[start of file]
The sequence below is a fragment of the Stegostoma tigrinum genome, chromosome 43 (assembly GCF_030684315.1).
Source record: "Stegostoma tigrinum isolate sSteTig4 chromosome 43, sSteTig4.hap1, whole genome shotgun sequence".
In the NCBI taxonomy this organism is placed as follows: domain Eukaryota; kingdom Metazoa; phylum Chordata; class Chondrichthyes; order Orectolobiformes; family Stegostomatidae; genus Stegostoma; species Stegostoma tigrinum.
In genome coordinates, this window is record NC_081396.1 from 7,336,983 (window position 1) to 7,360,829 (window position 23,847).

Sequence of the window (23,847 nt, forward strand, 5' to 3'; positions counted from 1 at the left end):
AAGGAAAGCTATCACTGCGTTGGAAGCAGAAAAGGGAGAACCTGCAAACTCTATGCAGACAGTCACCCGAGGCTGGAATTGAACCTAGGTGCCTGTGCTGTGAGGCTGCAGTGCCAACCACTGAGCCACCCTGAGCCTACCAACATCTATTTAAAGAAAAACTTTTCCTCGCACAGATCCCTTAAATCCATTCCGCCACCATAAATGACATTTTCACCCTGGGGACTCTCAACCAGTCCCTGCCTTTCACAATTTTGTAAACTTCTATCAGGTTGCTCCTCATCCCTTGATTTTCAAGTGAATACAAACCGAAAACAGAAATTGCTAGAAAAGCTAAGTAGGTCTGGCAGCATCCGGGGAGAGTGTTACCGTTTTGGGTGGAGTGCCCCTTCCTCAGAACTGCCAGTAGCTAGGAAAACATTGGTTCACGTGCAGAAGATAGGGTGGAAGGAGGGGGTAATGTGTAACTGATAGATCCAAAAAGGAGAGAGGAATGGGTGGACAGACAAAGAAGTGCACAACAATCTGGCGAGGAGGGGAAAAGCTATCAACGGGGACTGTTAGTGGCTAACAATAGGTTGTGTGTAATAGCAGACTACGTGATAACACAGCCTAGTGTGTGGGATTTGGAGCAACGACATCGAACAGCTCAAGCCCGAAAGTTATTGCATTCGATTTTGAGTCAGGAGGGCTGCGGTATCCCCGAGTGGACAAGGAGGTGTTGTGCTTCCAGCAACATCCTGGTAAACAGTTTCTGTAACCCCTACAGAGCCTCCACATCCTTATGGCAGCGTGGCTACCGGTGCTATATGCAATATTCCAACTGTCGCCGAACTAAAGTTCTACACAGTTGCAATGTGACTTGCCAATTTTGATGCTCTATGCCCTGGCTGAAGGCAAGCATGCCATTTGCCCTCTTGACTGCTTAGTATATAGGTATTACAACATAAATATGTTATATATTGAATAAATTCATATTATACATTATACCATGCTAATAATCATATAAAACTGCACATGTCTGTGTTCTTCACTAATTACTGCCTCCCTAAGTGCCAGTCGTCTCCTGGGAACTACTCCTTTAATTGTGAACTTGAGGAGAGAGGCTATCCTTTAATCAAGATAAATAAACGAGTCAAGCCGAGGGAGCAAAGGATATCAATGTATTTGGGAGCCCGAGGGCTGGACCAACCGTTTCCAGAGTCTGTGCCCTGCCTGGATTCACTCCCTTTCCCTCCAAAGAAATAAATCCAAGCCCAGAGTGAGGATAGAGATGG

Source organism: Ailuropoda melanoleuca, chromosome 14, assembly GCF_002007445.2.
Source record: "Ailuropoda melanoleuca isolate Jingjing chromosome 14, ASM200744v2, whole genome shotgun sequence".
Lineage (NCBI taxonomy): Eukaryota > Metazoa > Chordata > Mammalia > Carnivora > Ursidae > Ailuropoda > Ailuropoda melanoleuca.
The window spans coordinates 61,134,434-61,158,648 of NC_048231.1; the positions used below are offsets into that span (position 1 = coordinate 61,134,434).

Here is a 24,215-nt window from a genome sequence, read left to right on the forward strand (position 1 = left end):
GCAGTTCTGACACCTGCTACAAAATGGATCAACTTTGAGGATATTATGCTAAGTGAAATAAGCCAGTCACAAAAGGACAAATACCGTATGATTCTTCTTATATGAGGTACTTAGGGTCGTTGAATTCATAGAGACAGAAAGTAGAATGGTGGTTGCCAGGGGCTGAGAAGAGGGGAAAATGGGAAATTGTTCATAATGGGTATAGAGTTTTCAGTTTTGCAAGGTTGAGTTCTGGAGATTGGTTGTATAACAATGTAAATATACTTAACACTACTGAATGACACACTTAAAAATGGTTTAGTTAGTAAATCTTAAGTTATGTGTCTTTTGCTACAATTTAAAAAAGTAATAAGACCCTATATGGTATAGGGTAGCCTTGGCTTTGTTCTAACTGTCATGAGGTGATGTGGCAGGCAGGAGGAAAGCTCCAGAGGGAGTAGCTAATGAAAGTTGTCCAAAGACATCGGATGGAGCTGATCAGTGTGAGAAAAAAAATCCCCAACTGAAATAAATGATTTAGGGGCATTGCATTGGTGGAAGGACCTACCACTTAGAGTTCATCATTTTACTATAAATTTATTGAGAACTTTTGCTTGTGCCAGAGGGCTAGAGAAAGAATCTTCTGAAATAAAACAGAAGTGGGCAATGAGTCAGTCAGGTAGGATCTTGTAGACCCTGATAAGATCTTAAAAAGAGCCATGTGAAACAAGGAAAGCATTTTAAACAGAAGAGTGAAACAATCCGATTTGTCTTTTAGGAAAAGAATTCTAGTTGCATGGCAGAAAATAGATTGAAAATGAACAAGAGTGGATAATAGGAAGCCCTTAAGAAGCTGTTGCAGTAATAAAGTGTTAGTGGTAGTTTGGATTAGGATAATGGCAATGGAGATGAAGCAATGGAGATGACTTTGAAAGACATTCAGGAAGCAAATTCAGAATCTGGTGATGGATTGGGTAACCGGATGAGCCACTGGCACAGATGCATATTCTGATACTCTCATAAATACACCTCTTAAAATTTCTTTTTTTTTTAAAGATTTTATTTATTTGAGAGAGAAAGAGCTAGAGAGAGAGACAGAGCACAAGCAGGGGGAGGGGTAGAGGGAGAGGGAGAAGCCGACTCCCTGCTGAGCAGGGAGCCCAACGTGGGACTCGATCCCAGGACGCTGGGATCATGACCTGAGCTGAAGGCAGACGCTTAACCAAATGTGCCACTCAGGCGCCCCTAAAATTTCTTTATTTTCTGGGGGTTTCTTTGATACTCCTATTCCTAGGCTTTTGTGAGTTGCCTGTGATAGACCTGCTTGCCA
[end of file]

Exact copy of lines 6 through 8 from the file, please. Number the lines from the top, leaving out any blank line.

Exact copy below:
AAGGAAAGCTATCACTGCGTTGGAAGCAGAAAAGGGAGAACCTGCAAACTCTATGCAGACAGTCACCCGAGGCTGGAATTGAACCTAGGTGCCTGTGCTGTGAGGCTGCAGTGCCAACCACTGAGCCACCCTGAGCCTACCAACATCTATTTAAAGAAAAACTTTTCCTCGCACAGATCCCTTAAATCCATTCCGCCACCATAAATGACATTTTCACCCTGGGGACTCTCAACCAGTCCCTGCCTTTCACAATTTTGTAAACTTCTATCAGGTTGCTCCTCATCCCTTGATTTTCAAGTGAATACAAACCGAAAACAGAAATTGCTAGAAAAGCTAAGTAGGTCTGGCAGCATCCGGGGAGAGTGTTACCGTTTTGGGTGGAGTGCCCCTTCCTCAGAACTGCCAGTAGCTAGGAAAACATTGGTTCACGTGCAGAAGATAGGGTGGAAGGAGGGGGTAATGTGTAACTGATAGATCCAAAAAGGAGAGAGGAATGGGTGGACAGACAAAGAAGTGCACAACAATCTGGCGAGGAGGGGAAAAGCTATCAACGGGGACTGTTAGTGGCTAACAATAGGTTGTGTGTAATAGCAGACTACGTGATAACACAGCCTAGTGTGTGGGATTTGGAGCAACGACATCGAACAGCTCAAGCCCGAAAGTTATTGCATTCGATTTTGAGTCAGGAGGGCTGCGGTATCCCCGAGTGGACAAGGAGGTGTTGTGCTTCCAGCAACATCCTGGTAAACAGTTTCTGTAACCCCTACAGAGCCTCCACATCCTTATGGCAGCGTGGCTACCGGTGCTATATGCAATATTCCAACTGTCGCCGAACTAAAGTTCTACACAGTTGCAATGTGACTTGCCAATTTTGATGCTCTATGCCCTGGCTGAAGGCAAGCATGCCATTTGCCCTCTTGACTGCTTAGTATATAGGTATTACAACATAAATATGTTATATATTGAATAAATTCATATTATACATTATACCATGCTAATAATCATATAAAACTGCACATGTCTGTGTTCTTCACTAATTACTGCCTCCCTAAGTGCCAGTCGTCTCCTGGGAACTACTCCTTTAATTGTGAACTTGAGGAGAGAGGCTATCCTTTAATCAAGATAAATAAACGAGTCAAGCCGAGGGAGCAAAGGATATCAATGTATTTGGGAGCCCGAGGGCTGGACCAACCGTTTCCAGAGTCTGTGCCCTGCCTGGATTCACTCCCTTTCCCTCCAAAGAAATAAATCCAAGCCCAGAGTGAGGATAGAGATGG

Source organism: Ailuropoda melanoleuca, chromosome 14, assembly GCF_002007445.2.
Source record: "Ailuropoda melanoleuca isolate Jingjing chromosome 14, ASM200744v2, whole genome shotgun sequence".